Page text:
UK business and management consulting sees sustained growth

31 December 2020

The total UK business and management consulting market is currently worth over £81 billion, according to new figures. The statistics also suggest that the market can expect to expand to a size of £87 billion by 2019, with the industry bouncing back following a slowdown in growth over the coming 12 months.

New figures from Statista show that the UK business and management consulting market is set for slow growth over the coming year, before rebounding in time for 2019, the year when Brexit negotiations are set to conclude. The slowdown is likely the result of staggered economic growth in the UK as a whole, with the International Monetary Fund announcing in July that it was downgrading its forecast for the UK due to "weaker-than-expected activity" in the first three months of the year. The global financial institution predicted that the UK economy would grow by 1.7%, compared to a previously anticipated 2%.

The combined UK consulting market is presently worth £81.5 billion, having seen growth pick up by two percentage points on the previous 12 month period, according to the Statista research. The industry expanded by 5% on 2016’s sizing, when the UK sector was reportedly valued at £77.9 billion.

Size of the UK business consulting market

Management consulting within the business consulting sector is meanwhile sized at £6.5 billion, according to Statista. This varies from the estimates of Source Global Research, who believe the market is bigger, at more than £7 billion. The Management Consultants Association (MCA), the UK’s national organ for the industry, meanwhile said that aspect of the market grew 5% last year to an estimated value of £9 billion.

The differences in size are more than likely attributable to each organisation judging the industry by varying criteria. The MCA, for instance, analyses the size of the industry according to data from its member organisations, while Source track what is sometimes terms “big consulting”, excluding deals and projects under a certain value, along with data regarding firms of a certain size. In the case of Statista, the variation seems to be in what researchers term business consulting, with some overlap between that and management consulting meaning the sector is harder to pin down.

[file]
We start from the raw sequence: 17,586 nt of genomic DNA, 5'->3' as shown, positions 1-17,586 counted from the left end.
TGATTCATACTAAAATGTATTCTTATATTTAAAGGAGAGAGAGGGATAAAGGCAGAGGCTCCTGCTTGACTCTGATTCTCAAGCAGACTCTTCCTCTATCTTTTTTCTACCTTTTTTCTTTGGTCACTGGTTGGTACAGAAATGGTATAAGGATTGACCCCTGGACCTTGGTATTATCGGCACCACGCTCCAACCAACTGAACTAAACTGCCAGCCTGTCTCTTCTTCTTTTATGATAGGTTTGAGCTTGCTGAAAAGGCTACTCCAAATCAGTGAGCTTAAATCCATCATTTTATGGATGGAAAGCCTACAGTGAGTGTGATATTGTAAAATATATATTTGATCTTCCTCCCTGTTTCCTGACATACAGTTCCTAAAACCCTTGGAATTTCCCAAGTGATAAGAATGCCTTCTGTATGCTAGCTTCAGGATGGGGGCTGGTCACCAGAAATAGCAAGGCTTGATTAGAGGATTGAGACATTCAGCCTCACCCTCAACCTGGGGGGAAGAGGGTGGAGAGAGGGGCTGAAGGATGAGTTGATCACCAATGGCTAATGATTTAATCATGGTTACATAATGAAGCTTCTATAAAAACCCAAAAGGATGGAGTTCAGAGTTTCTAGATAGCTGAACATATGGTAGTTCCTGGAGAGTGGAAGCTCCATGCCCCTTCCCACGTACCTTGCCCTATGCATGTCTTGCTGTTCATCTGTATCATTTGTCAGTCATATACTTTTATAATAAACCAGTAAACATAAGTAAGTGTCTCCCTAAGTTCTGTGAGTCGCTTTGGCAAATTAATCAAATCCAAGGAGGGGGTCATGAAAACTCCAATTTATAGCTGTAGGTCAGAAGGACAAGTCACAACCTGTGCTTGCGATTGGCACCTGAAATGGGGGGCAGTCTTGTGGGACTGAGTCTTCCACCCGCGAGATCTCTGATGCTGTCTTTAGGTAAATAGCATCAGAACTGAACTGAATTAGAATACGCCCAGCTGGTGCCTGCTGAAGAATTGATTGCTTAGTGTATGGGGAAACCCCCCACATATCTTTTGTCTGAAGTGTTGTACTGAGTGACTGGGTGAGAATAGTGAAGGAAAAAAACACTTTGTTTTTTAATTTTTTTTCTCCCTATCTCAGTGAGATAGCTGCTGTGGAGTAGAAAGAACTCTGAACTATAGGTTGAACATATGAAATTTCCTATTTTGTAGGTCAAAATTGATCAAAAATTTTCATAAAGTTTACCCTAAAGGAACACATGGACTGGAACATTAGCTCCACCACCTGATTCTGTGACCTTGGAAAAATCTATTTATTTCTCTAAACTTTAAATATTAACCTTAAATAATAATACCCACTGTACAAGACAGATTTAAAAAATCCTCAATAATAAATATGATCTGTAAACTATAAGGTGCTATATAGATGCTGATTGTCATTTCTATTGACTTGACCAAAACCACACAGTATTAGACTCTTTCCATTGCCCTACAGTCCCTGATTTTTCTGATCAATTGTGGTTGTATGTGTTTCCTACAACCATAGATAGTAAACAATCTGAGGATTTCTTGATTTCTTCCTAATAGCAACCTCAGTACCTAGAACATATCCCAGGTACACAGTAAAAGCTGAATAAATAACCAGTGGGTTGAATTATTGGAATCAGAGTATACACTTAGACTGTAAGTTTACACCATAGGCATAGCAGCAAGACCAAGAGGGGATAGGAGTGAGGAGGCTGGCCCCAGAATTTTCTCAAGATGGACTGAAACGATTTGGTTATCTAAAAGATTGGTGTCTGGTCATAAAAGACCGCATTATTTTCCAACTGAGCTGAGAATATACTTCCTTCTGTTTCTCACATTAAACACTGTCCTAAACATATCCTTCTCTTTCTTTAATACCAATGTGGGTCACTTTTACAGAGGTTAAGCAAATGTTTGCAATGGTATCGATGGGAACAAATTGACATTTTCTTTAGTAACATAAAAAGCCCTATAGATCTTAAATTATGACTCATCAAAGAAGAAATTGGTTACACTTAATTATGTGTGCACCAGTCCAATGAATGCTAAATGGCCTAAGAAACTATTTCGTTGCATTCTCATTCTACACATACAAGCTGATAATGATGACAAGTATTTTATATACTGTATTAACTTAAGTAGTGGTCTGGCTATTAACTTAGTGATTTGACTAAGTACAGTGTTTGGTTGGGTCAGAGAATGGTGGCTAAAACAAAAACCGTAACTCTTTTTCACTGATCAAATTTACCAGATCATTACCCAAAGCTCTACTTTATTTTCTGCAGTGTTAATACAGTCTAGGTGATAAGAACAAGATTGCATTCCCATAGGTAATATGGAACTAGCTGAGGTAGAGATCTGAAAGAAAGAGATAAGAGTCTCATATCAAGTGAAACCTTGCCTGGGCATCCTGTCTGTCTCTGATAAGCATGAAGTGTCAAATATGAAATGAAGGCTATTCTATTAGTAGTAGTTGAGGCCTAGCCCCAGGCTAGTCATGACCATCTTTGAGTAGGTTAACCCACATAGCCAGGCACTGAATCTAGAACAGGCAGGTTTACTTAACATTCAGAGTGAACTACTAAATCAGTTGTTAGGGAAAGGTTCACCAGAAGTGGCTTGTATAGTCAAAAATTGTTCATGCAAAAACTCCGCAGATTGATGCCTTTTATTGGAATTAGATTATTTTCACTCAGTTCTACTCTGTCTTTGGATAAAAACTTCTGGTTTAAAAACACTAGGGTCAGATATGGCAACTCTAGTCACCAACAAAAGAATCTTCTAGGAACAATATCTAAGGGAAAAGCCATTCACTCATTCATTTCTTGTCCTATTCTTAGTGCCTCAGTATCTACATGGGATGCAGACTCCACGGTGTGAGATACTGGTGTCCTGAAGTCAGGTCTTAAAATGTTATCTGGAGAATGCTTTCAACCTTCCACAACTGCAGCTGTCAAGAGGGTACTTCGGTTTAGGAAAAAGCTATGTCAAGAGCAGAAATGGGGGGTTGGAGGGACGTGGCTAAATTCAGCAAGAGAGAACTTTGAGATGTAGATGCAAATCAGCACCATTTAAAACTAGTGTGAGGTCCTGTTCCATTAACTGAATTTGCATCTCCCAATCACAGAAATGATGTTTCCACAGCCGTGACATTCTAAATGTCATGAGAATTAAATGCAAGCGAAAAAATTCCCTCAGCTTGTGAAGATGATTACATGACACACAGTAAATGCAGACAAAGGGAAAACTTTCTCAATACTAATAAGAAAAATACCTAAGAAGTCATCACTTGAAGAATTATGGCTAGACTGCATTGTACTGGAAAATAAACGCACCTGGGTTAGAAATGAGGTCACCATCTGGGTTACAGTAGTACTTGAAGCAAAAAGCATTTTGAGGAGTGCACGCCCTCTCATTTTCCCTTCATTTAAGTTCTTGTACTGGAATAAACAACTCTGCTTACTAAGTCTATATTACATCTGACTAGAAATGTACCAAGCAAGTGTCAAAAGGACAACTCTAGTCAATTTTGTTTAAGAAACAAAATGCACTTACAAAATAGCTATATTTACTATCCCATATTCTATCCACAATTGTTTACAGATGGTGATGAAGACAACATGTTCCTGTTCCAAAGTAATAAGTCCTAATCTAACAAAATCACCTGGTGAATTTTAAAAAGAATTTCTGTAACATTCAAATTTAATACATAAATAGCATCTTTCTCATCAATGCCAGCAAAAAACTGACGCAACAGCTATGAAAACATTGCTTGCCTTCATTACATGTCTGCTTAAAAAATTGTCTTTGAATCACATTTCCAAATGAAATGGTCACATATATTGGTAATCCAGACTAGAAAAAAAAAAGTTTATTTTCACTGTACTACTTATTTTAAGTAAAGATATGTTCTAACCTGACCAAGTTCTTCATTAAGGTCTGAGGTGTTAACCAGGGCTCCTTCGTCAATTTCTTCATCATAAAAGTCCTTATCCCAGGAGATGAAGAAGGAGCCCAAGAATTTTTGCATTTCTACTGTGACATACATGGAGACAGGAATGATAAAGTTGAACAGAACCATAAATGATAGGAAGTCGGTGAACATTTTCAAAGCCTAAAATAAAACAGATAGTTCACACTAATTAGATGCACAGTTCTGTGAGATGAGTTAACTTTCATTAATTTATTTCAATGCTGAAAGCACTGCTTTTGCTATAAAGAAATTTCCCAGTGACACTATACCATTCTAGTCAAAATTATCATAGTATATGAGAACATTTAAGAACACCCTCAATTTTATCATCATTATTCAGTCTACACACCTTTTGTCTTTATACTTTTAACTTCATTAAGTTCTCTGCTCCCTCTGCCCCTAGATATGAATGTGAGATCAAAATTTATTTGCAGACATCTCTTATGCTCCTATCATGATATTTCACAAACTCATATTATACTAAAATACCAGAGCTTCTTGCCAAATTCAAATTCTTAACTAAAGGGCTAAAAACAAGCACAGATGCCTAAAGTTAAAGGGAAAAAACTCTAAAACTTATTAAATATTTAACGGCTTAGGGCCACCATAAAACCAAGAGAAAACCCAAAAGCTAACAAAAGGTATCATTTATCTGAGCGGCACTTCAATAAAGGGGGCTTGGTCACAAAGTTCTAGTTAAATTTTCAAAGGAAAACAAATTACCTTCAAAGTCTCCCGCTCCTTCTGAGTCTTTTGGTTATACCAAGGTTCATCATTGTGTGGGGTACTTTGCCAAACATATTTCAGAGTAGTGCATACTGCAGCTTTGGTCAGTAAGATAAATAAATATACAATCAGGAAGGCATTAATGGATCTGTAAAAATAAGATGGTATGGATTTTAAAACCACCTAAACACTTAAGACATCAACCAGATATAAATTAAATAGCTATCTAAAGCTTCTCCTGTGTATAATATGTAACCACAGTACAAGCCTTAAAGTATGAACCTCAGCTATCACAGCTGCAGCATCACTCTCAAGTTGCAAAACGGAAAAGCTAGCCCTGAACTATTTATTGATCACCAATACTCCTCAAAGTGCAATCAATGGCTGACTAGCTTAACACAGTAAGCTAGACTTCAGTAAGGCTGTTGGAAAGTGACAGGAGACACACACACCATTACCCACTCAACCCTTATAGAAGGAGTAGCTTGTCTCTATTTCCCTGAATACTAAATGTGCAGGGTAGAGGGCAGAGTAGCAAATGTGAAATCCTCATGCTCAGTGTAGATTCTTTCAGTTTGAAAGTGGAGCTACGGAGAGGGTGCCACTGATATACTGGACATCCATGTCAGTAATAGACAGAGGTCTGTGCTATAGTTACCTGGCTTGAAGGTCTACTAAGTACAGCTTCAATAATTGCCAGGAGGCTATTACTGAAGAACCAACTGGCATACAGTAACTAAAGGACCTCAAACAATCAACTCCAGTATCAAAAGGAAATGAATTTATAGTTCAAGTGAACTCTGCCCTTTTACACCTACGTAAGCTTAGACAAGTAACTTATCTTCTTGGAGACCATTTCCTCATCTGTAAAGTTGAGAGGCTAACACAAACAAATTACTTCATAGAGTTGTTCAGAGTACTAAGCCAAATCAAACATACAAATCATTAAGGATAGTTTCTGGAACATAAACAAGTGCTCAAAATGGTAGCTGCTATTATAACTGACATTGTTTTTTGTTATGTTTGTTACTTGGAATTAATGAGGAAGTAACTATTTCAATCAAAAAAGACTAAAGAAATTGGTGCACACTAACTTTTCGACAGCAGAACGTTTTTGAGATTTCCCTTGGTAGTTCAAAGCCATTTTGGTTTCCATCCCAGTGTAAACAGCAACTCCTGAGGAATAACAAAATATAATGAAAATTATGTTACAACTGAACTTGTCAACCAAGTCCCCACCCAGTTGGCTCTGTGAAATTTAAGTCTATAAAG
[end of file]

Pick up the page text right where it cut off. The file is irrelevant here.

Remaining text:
Size of the UK management consulting market

In the coming years, Statista meanwhile expect that the management consulting sector will see growth narrow to just 1% by 2018, before recovering in the following year, at 4%. The initial slowdown is a trend that has been highlighted similarly by the analysis of the MCA, there being cited as a potential warning sign of harsh economic conditions to come, resulting from Brexit.

In terms of the broader business consulting market, between 2016, the year of the Brexit vote, and 2017, Statista’s figures show an acceleration in new uptake from 3 to 5%, while estimates suggest a slowdown to 2% is waiting for the following years. Meanwhile, compared to the UK’s present 5% growth figure, select national industries including those of remaining EU states Germany (1%) and the Netherlands (0%) trail significantly.

Business consulting market of UK

In line with the MCA’s own assertions then, British businesses could well be experiencing a slowing of headline growth, and are deferring growth-supporting projects and cutting back on discretionary spend as a precautionary measure. However, in the following year of 2019, the UK’s business consulting sector is projected to accelerate in growth, back to 5%. This could be in anticipation of further economic turbulence, as businesses make the most of the very final days of life in the EU to complete precautionary restructures with the support of consultants. However, it could also be a result of improved market conditions, giving clients the confidence to invest in the future of their businesses.

The uncertainty surrounding the prospects of Brexit were this week exemplified by two conflicting projections. The Bank of England has predicted Britain stands to lose as many as 75,000 financial services jobs following the culmination of Brexit in 2019. On the other hand, the UK remains the top destination for global dealmakers looking to invest in Europe, according to an EY study, despite uncertainty resulting from Brexit, with over half of some 3,000 worldwide executives polled saying they were planning a deal in Britain within the coming 12 months. The consulting industry could be a beneficiary in either a positive or negative economic climate in the short term at least – however, beyond 2019, the industry may well face tough times should clients scale back their spending on external expertise during times of slow growth.

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